A new study suggests that subatomic particles called muons streamed through the atmosphere and fatally irradiated megafauna like the monster shark megalodon.
Even though Earth is floating in the void, it does not exist in a vacuum. The planet is constantly bombarded by stuff from space, including a daily deluge of micrometeorites and a shower of radiation from the sun and more-distant stars. Sometimes, things from space can maim or kill us, like the gargantuan asteroid that wiped out the dinosaurs. More often, stellar smithereens make their way to Earth and the moon and then peacefully settle, remaining for eternity, or at least until scientists dig them up.

This is a great article outlining the current state of our capacity to domesticate DNA via the control and use of ‘gene drives’. Worth the read.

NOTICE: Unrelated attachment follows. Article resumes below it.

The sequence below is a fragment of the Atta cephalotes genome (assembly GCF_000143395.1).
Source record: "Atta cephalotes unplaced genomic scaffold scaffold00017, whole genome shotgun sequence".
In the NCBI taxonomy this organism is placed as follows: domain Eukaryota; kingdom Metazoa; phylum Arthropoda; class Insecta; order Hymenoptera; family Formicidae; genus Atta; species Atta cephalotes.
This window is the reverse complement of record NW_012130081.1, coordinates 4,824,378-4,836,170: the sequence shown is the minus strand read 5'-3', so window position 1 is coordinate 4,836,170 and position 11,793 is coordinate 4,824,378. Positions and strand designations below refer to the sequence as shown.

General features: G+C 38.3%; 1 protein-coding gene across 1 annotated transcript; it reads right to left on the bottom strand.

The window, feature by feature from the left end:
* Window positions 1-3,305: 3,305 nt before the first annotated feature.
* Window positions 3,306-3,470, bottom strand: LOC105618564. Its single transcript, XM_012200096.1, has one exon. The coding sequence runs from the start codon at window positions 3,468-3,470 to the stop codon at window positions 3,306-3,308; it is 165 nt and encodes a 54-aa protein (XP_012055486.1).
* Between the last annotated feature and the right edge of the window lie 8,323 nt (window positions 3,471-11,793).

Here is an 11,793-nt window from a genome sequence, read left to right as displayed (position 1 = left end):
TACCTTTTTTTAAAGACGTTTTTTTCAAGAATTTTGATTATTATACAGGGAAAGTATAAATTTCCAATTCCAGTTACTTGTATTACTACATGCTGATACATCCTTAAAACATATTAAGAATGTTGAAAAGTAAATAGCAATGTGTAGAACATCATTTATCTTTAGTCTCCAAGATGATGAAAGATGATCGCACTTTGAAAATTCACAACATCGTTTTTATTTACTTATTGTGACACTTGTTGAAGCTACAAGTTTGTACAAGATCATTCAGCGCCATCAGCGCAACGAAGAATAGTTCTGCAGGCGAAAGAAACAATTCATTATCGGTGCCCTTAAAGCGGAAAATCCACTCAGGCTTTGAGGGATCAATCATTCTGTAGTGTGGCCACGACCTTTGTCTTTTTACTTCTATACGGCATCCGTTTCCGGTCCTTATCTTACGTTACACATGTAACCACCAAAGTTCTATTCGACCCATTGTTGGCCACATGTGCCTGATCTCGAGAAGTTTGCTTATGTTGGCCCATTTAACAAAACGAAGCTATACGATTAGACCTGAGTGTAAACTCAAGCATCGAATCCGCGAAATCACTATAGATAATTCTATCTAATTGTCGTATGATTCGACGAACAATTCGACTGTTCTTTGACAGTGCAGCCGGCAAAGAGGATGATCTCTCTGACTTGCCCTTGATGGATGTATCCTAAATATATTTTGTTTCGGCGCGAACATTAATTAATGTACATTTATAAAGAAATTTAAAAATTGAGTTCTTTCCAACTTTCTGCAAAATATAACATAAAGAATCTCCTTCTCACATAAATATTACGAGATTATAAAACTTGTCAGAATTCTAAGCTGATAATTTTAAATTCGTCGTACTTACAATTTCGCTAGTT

Gene Drives Work in Mice (if They’re Female)

Biologists have demonstrated for the first time that a controversial genetic engineering technology works, with caveats, in mammals.
Conservationists and bioethicists often regard the packages of engineered DNA called “gene drives” with a mixture of wonder, excitement and dread. Gene drives violate the normal rules of inheritance by making sure they get passed down to all of their host organism’s offspring, not just to half of them; they therefore have the unnerving potential to rapidly and irrevocably alter a population. Much of the controversy about gene drives has centered on the practicality (and hubris) of using them to control dangerous insect pests, since insects were about the only animals in which gene drives had been shown to work.

That has now changed. In a paper appearing today in Nature, biologists at the University of California, San Diego demonstrate for the first time that current gene drive technology also works — at least up to a point — in a mammal: the mouse. Their findings highlight the potential, but also the significant limitations, of putting gene drives to work in the real world. For at least some time to come, these kinds of “active genetics” technologies may be more useful as laboratory tools than as instruments for remaking nature.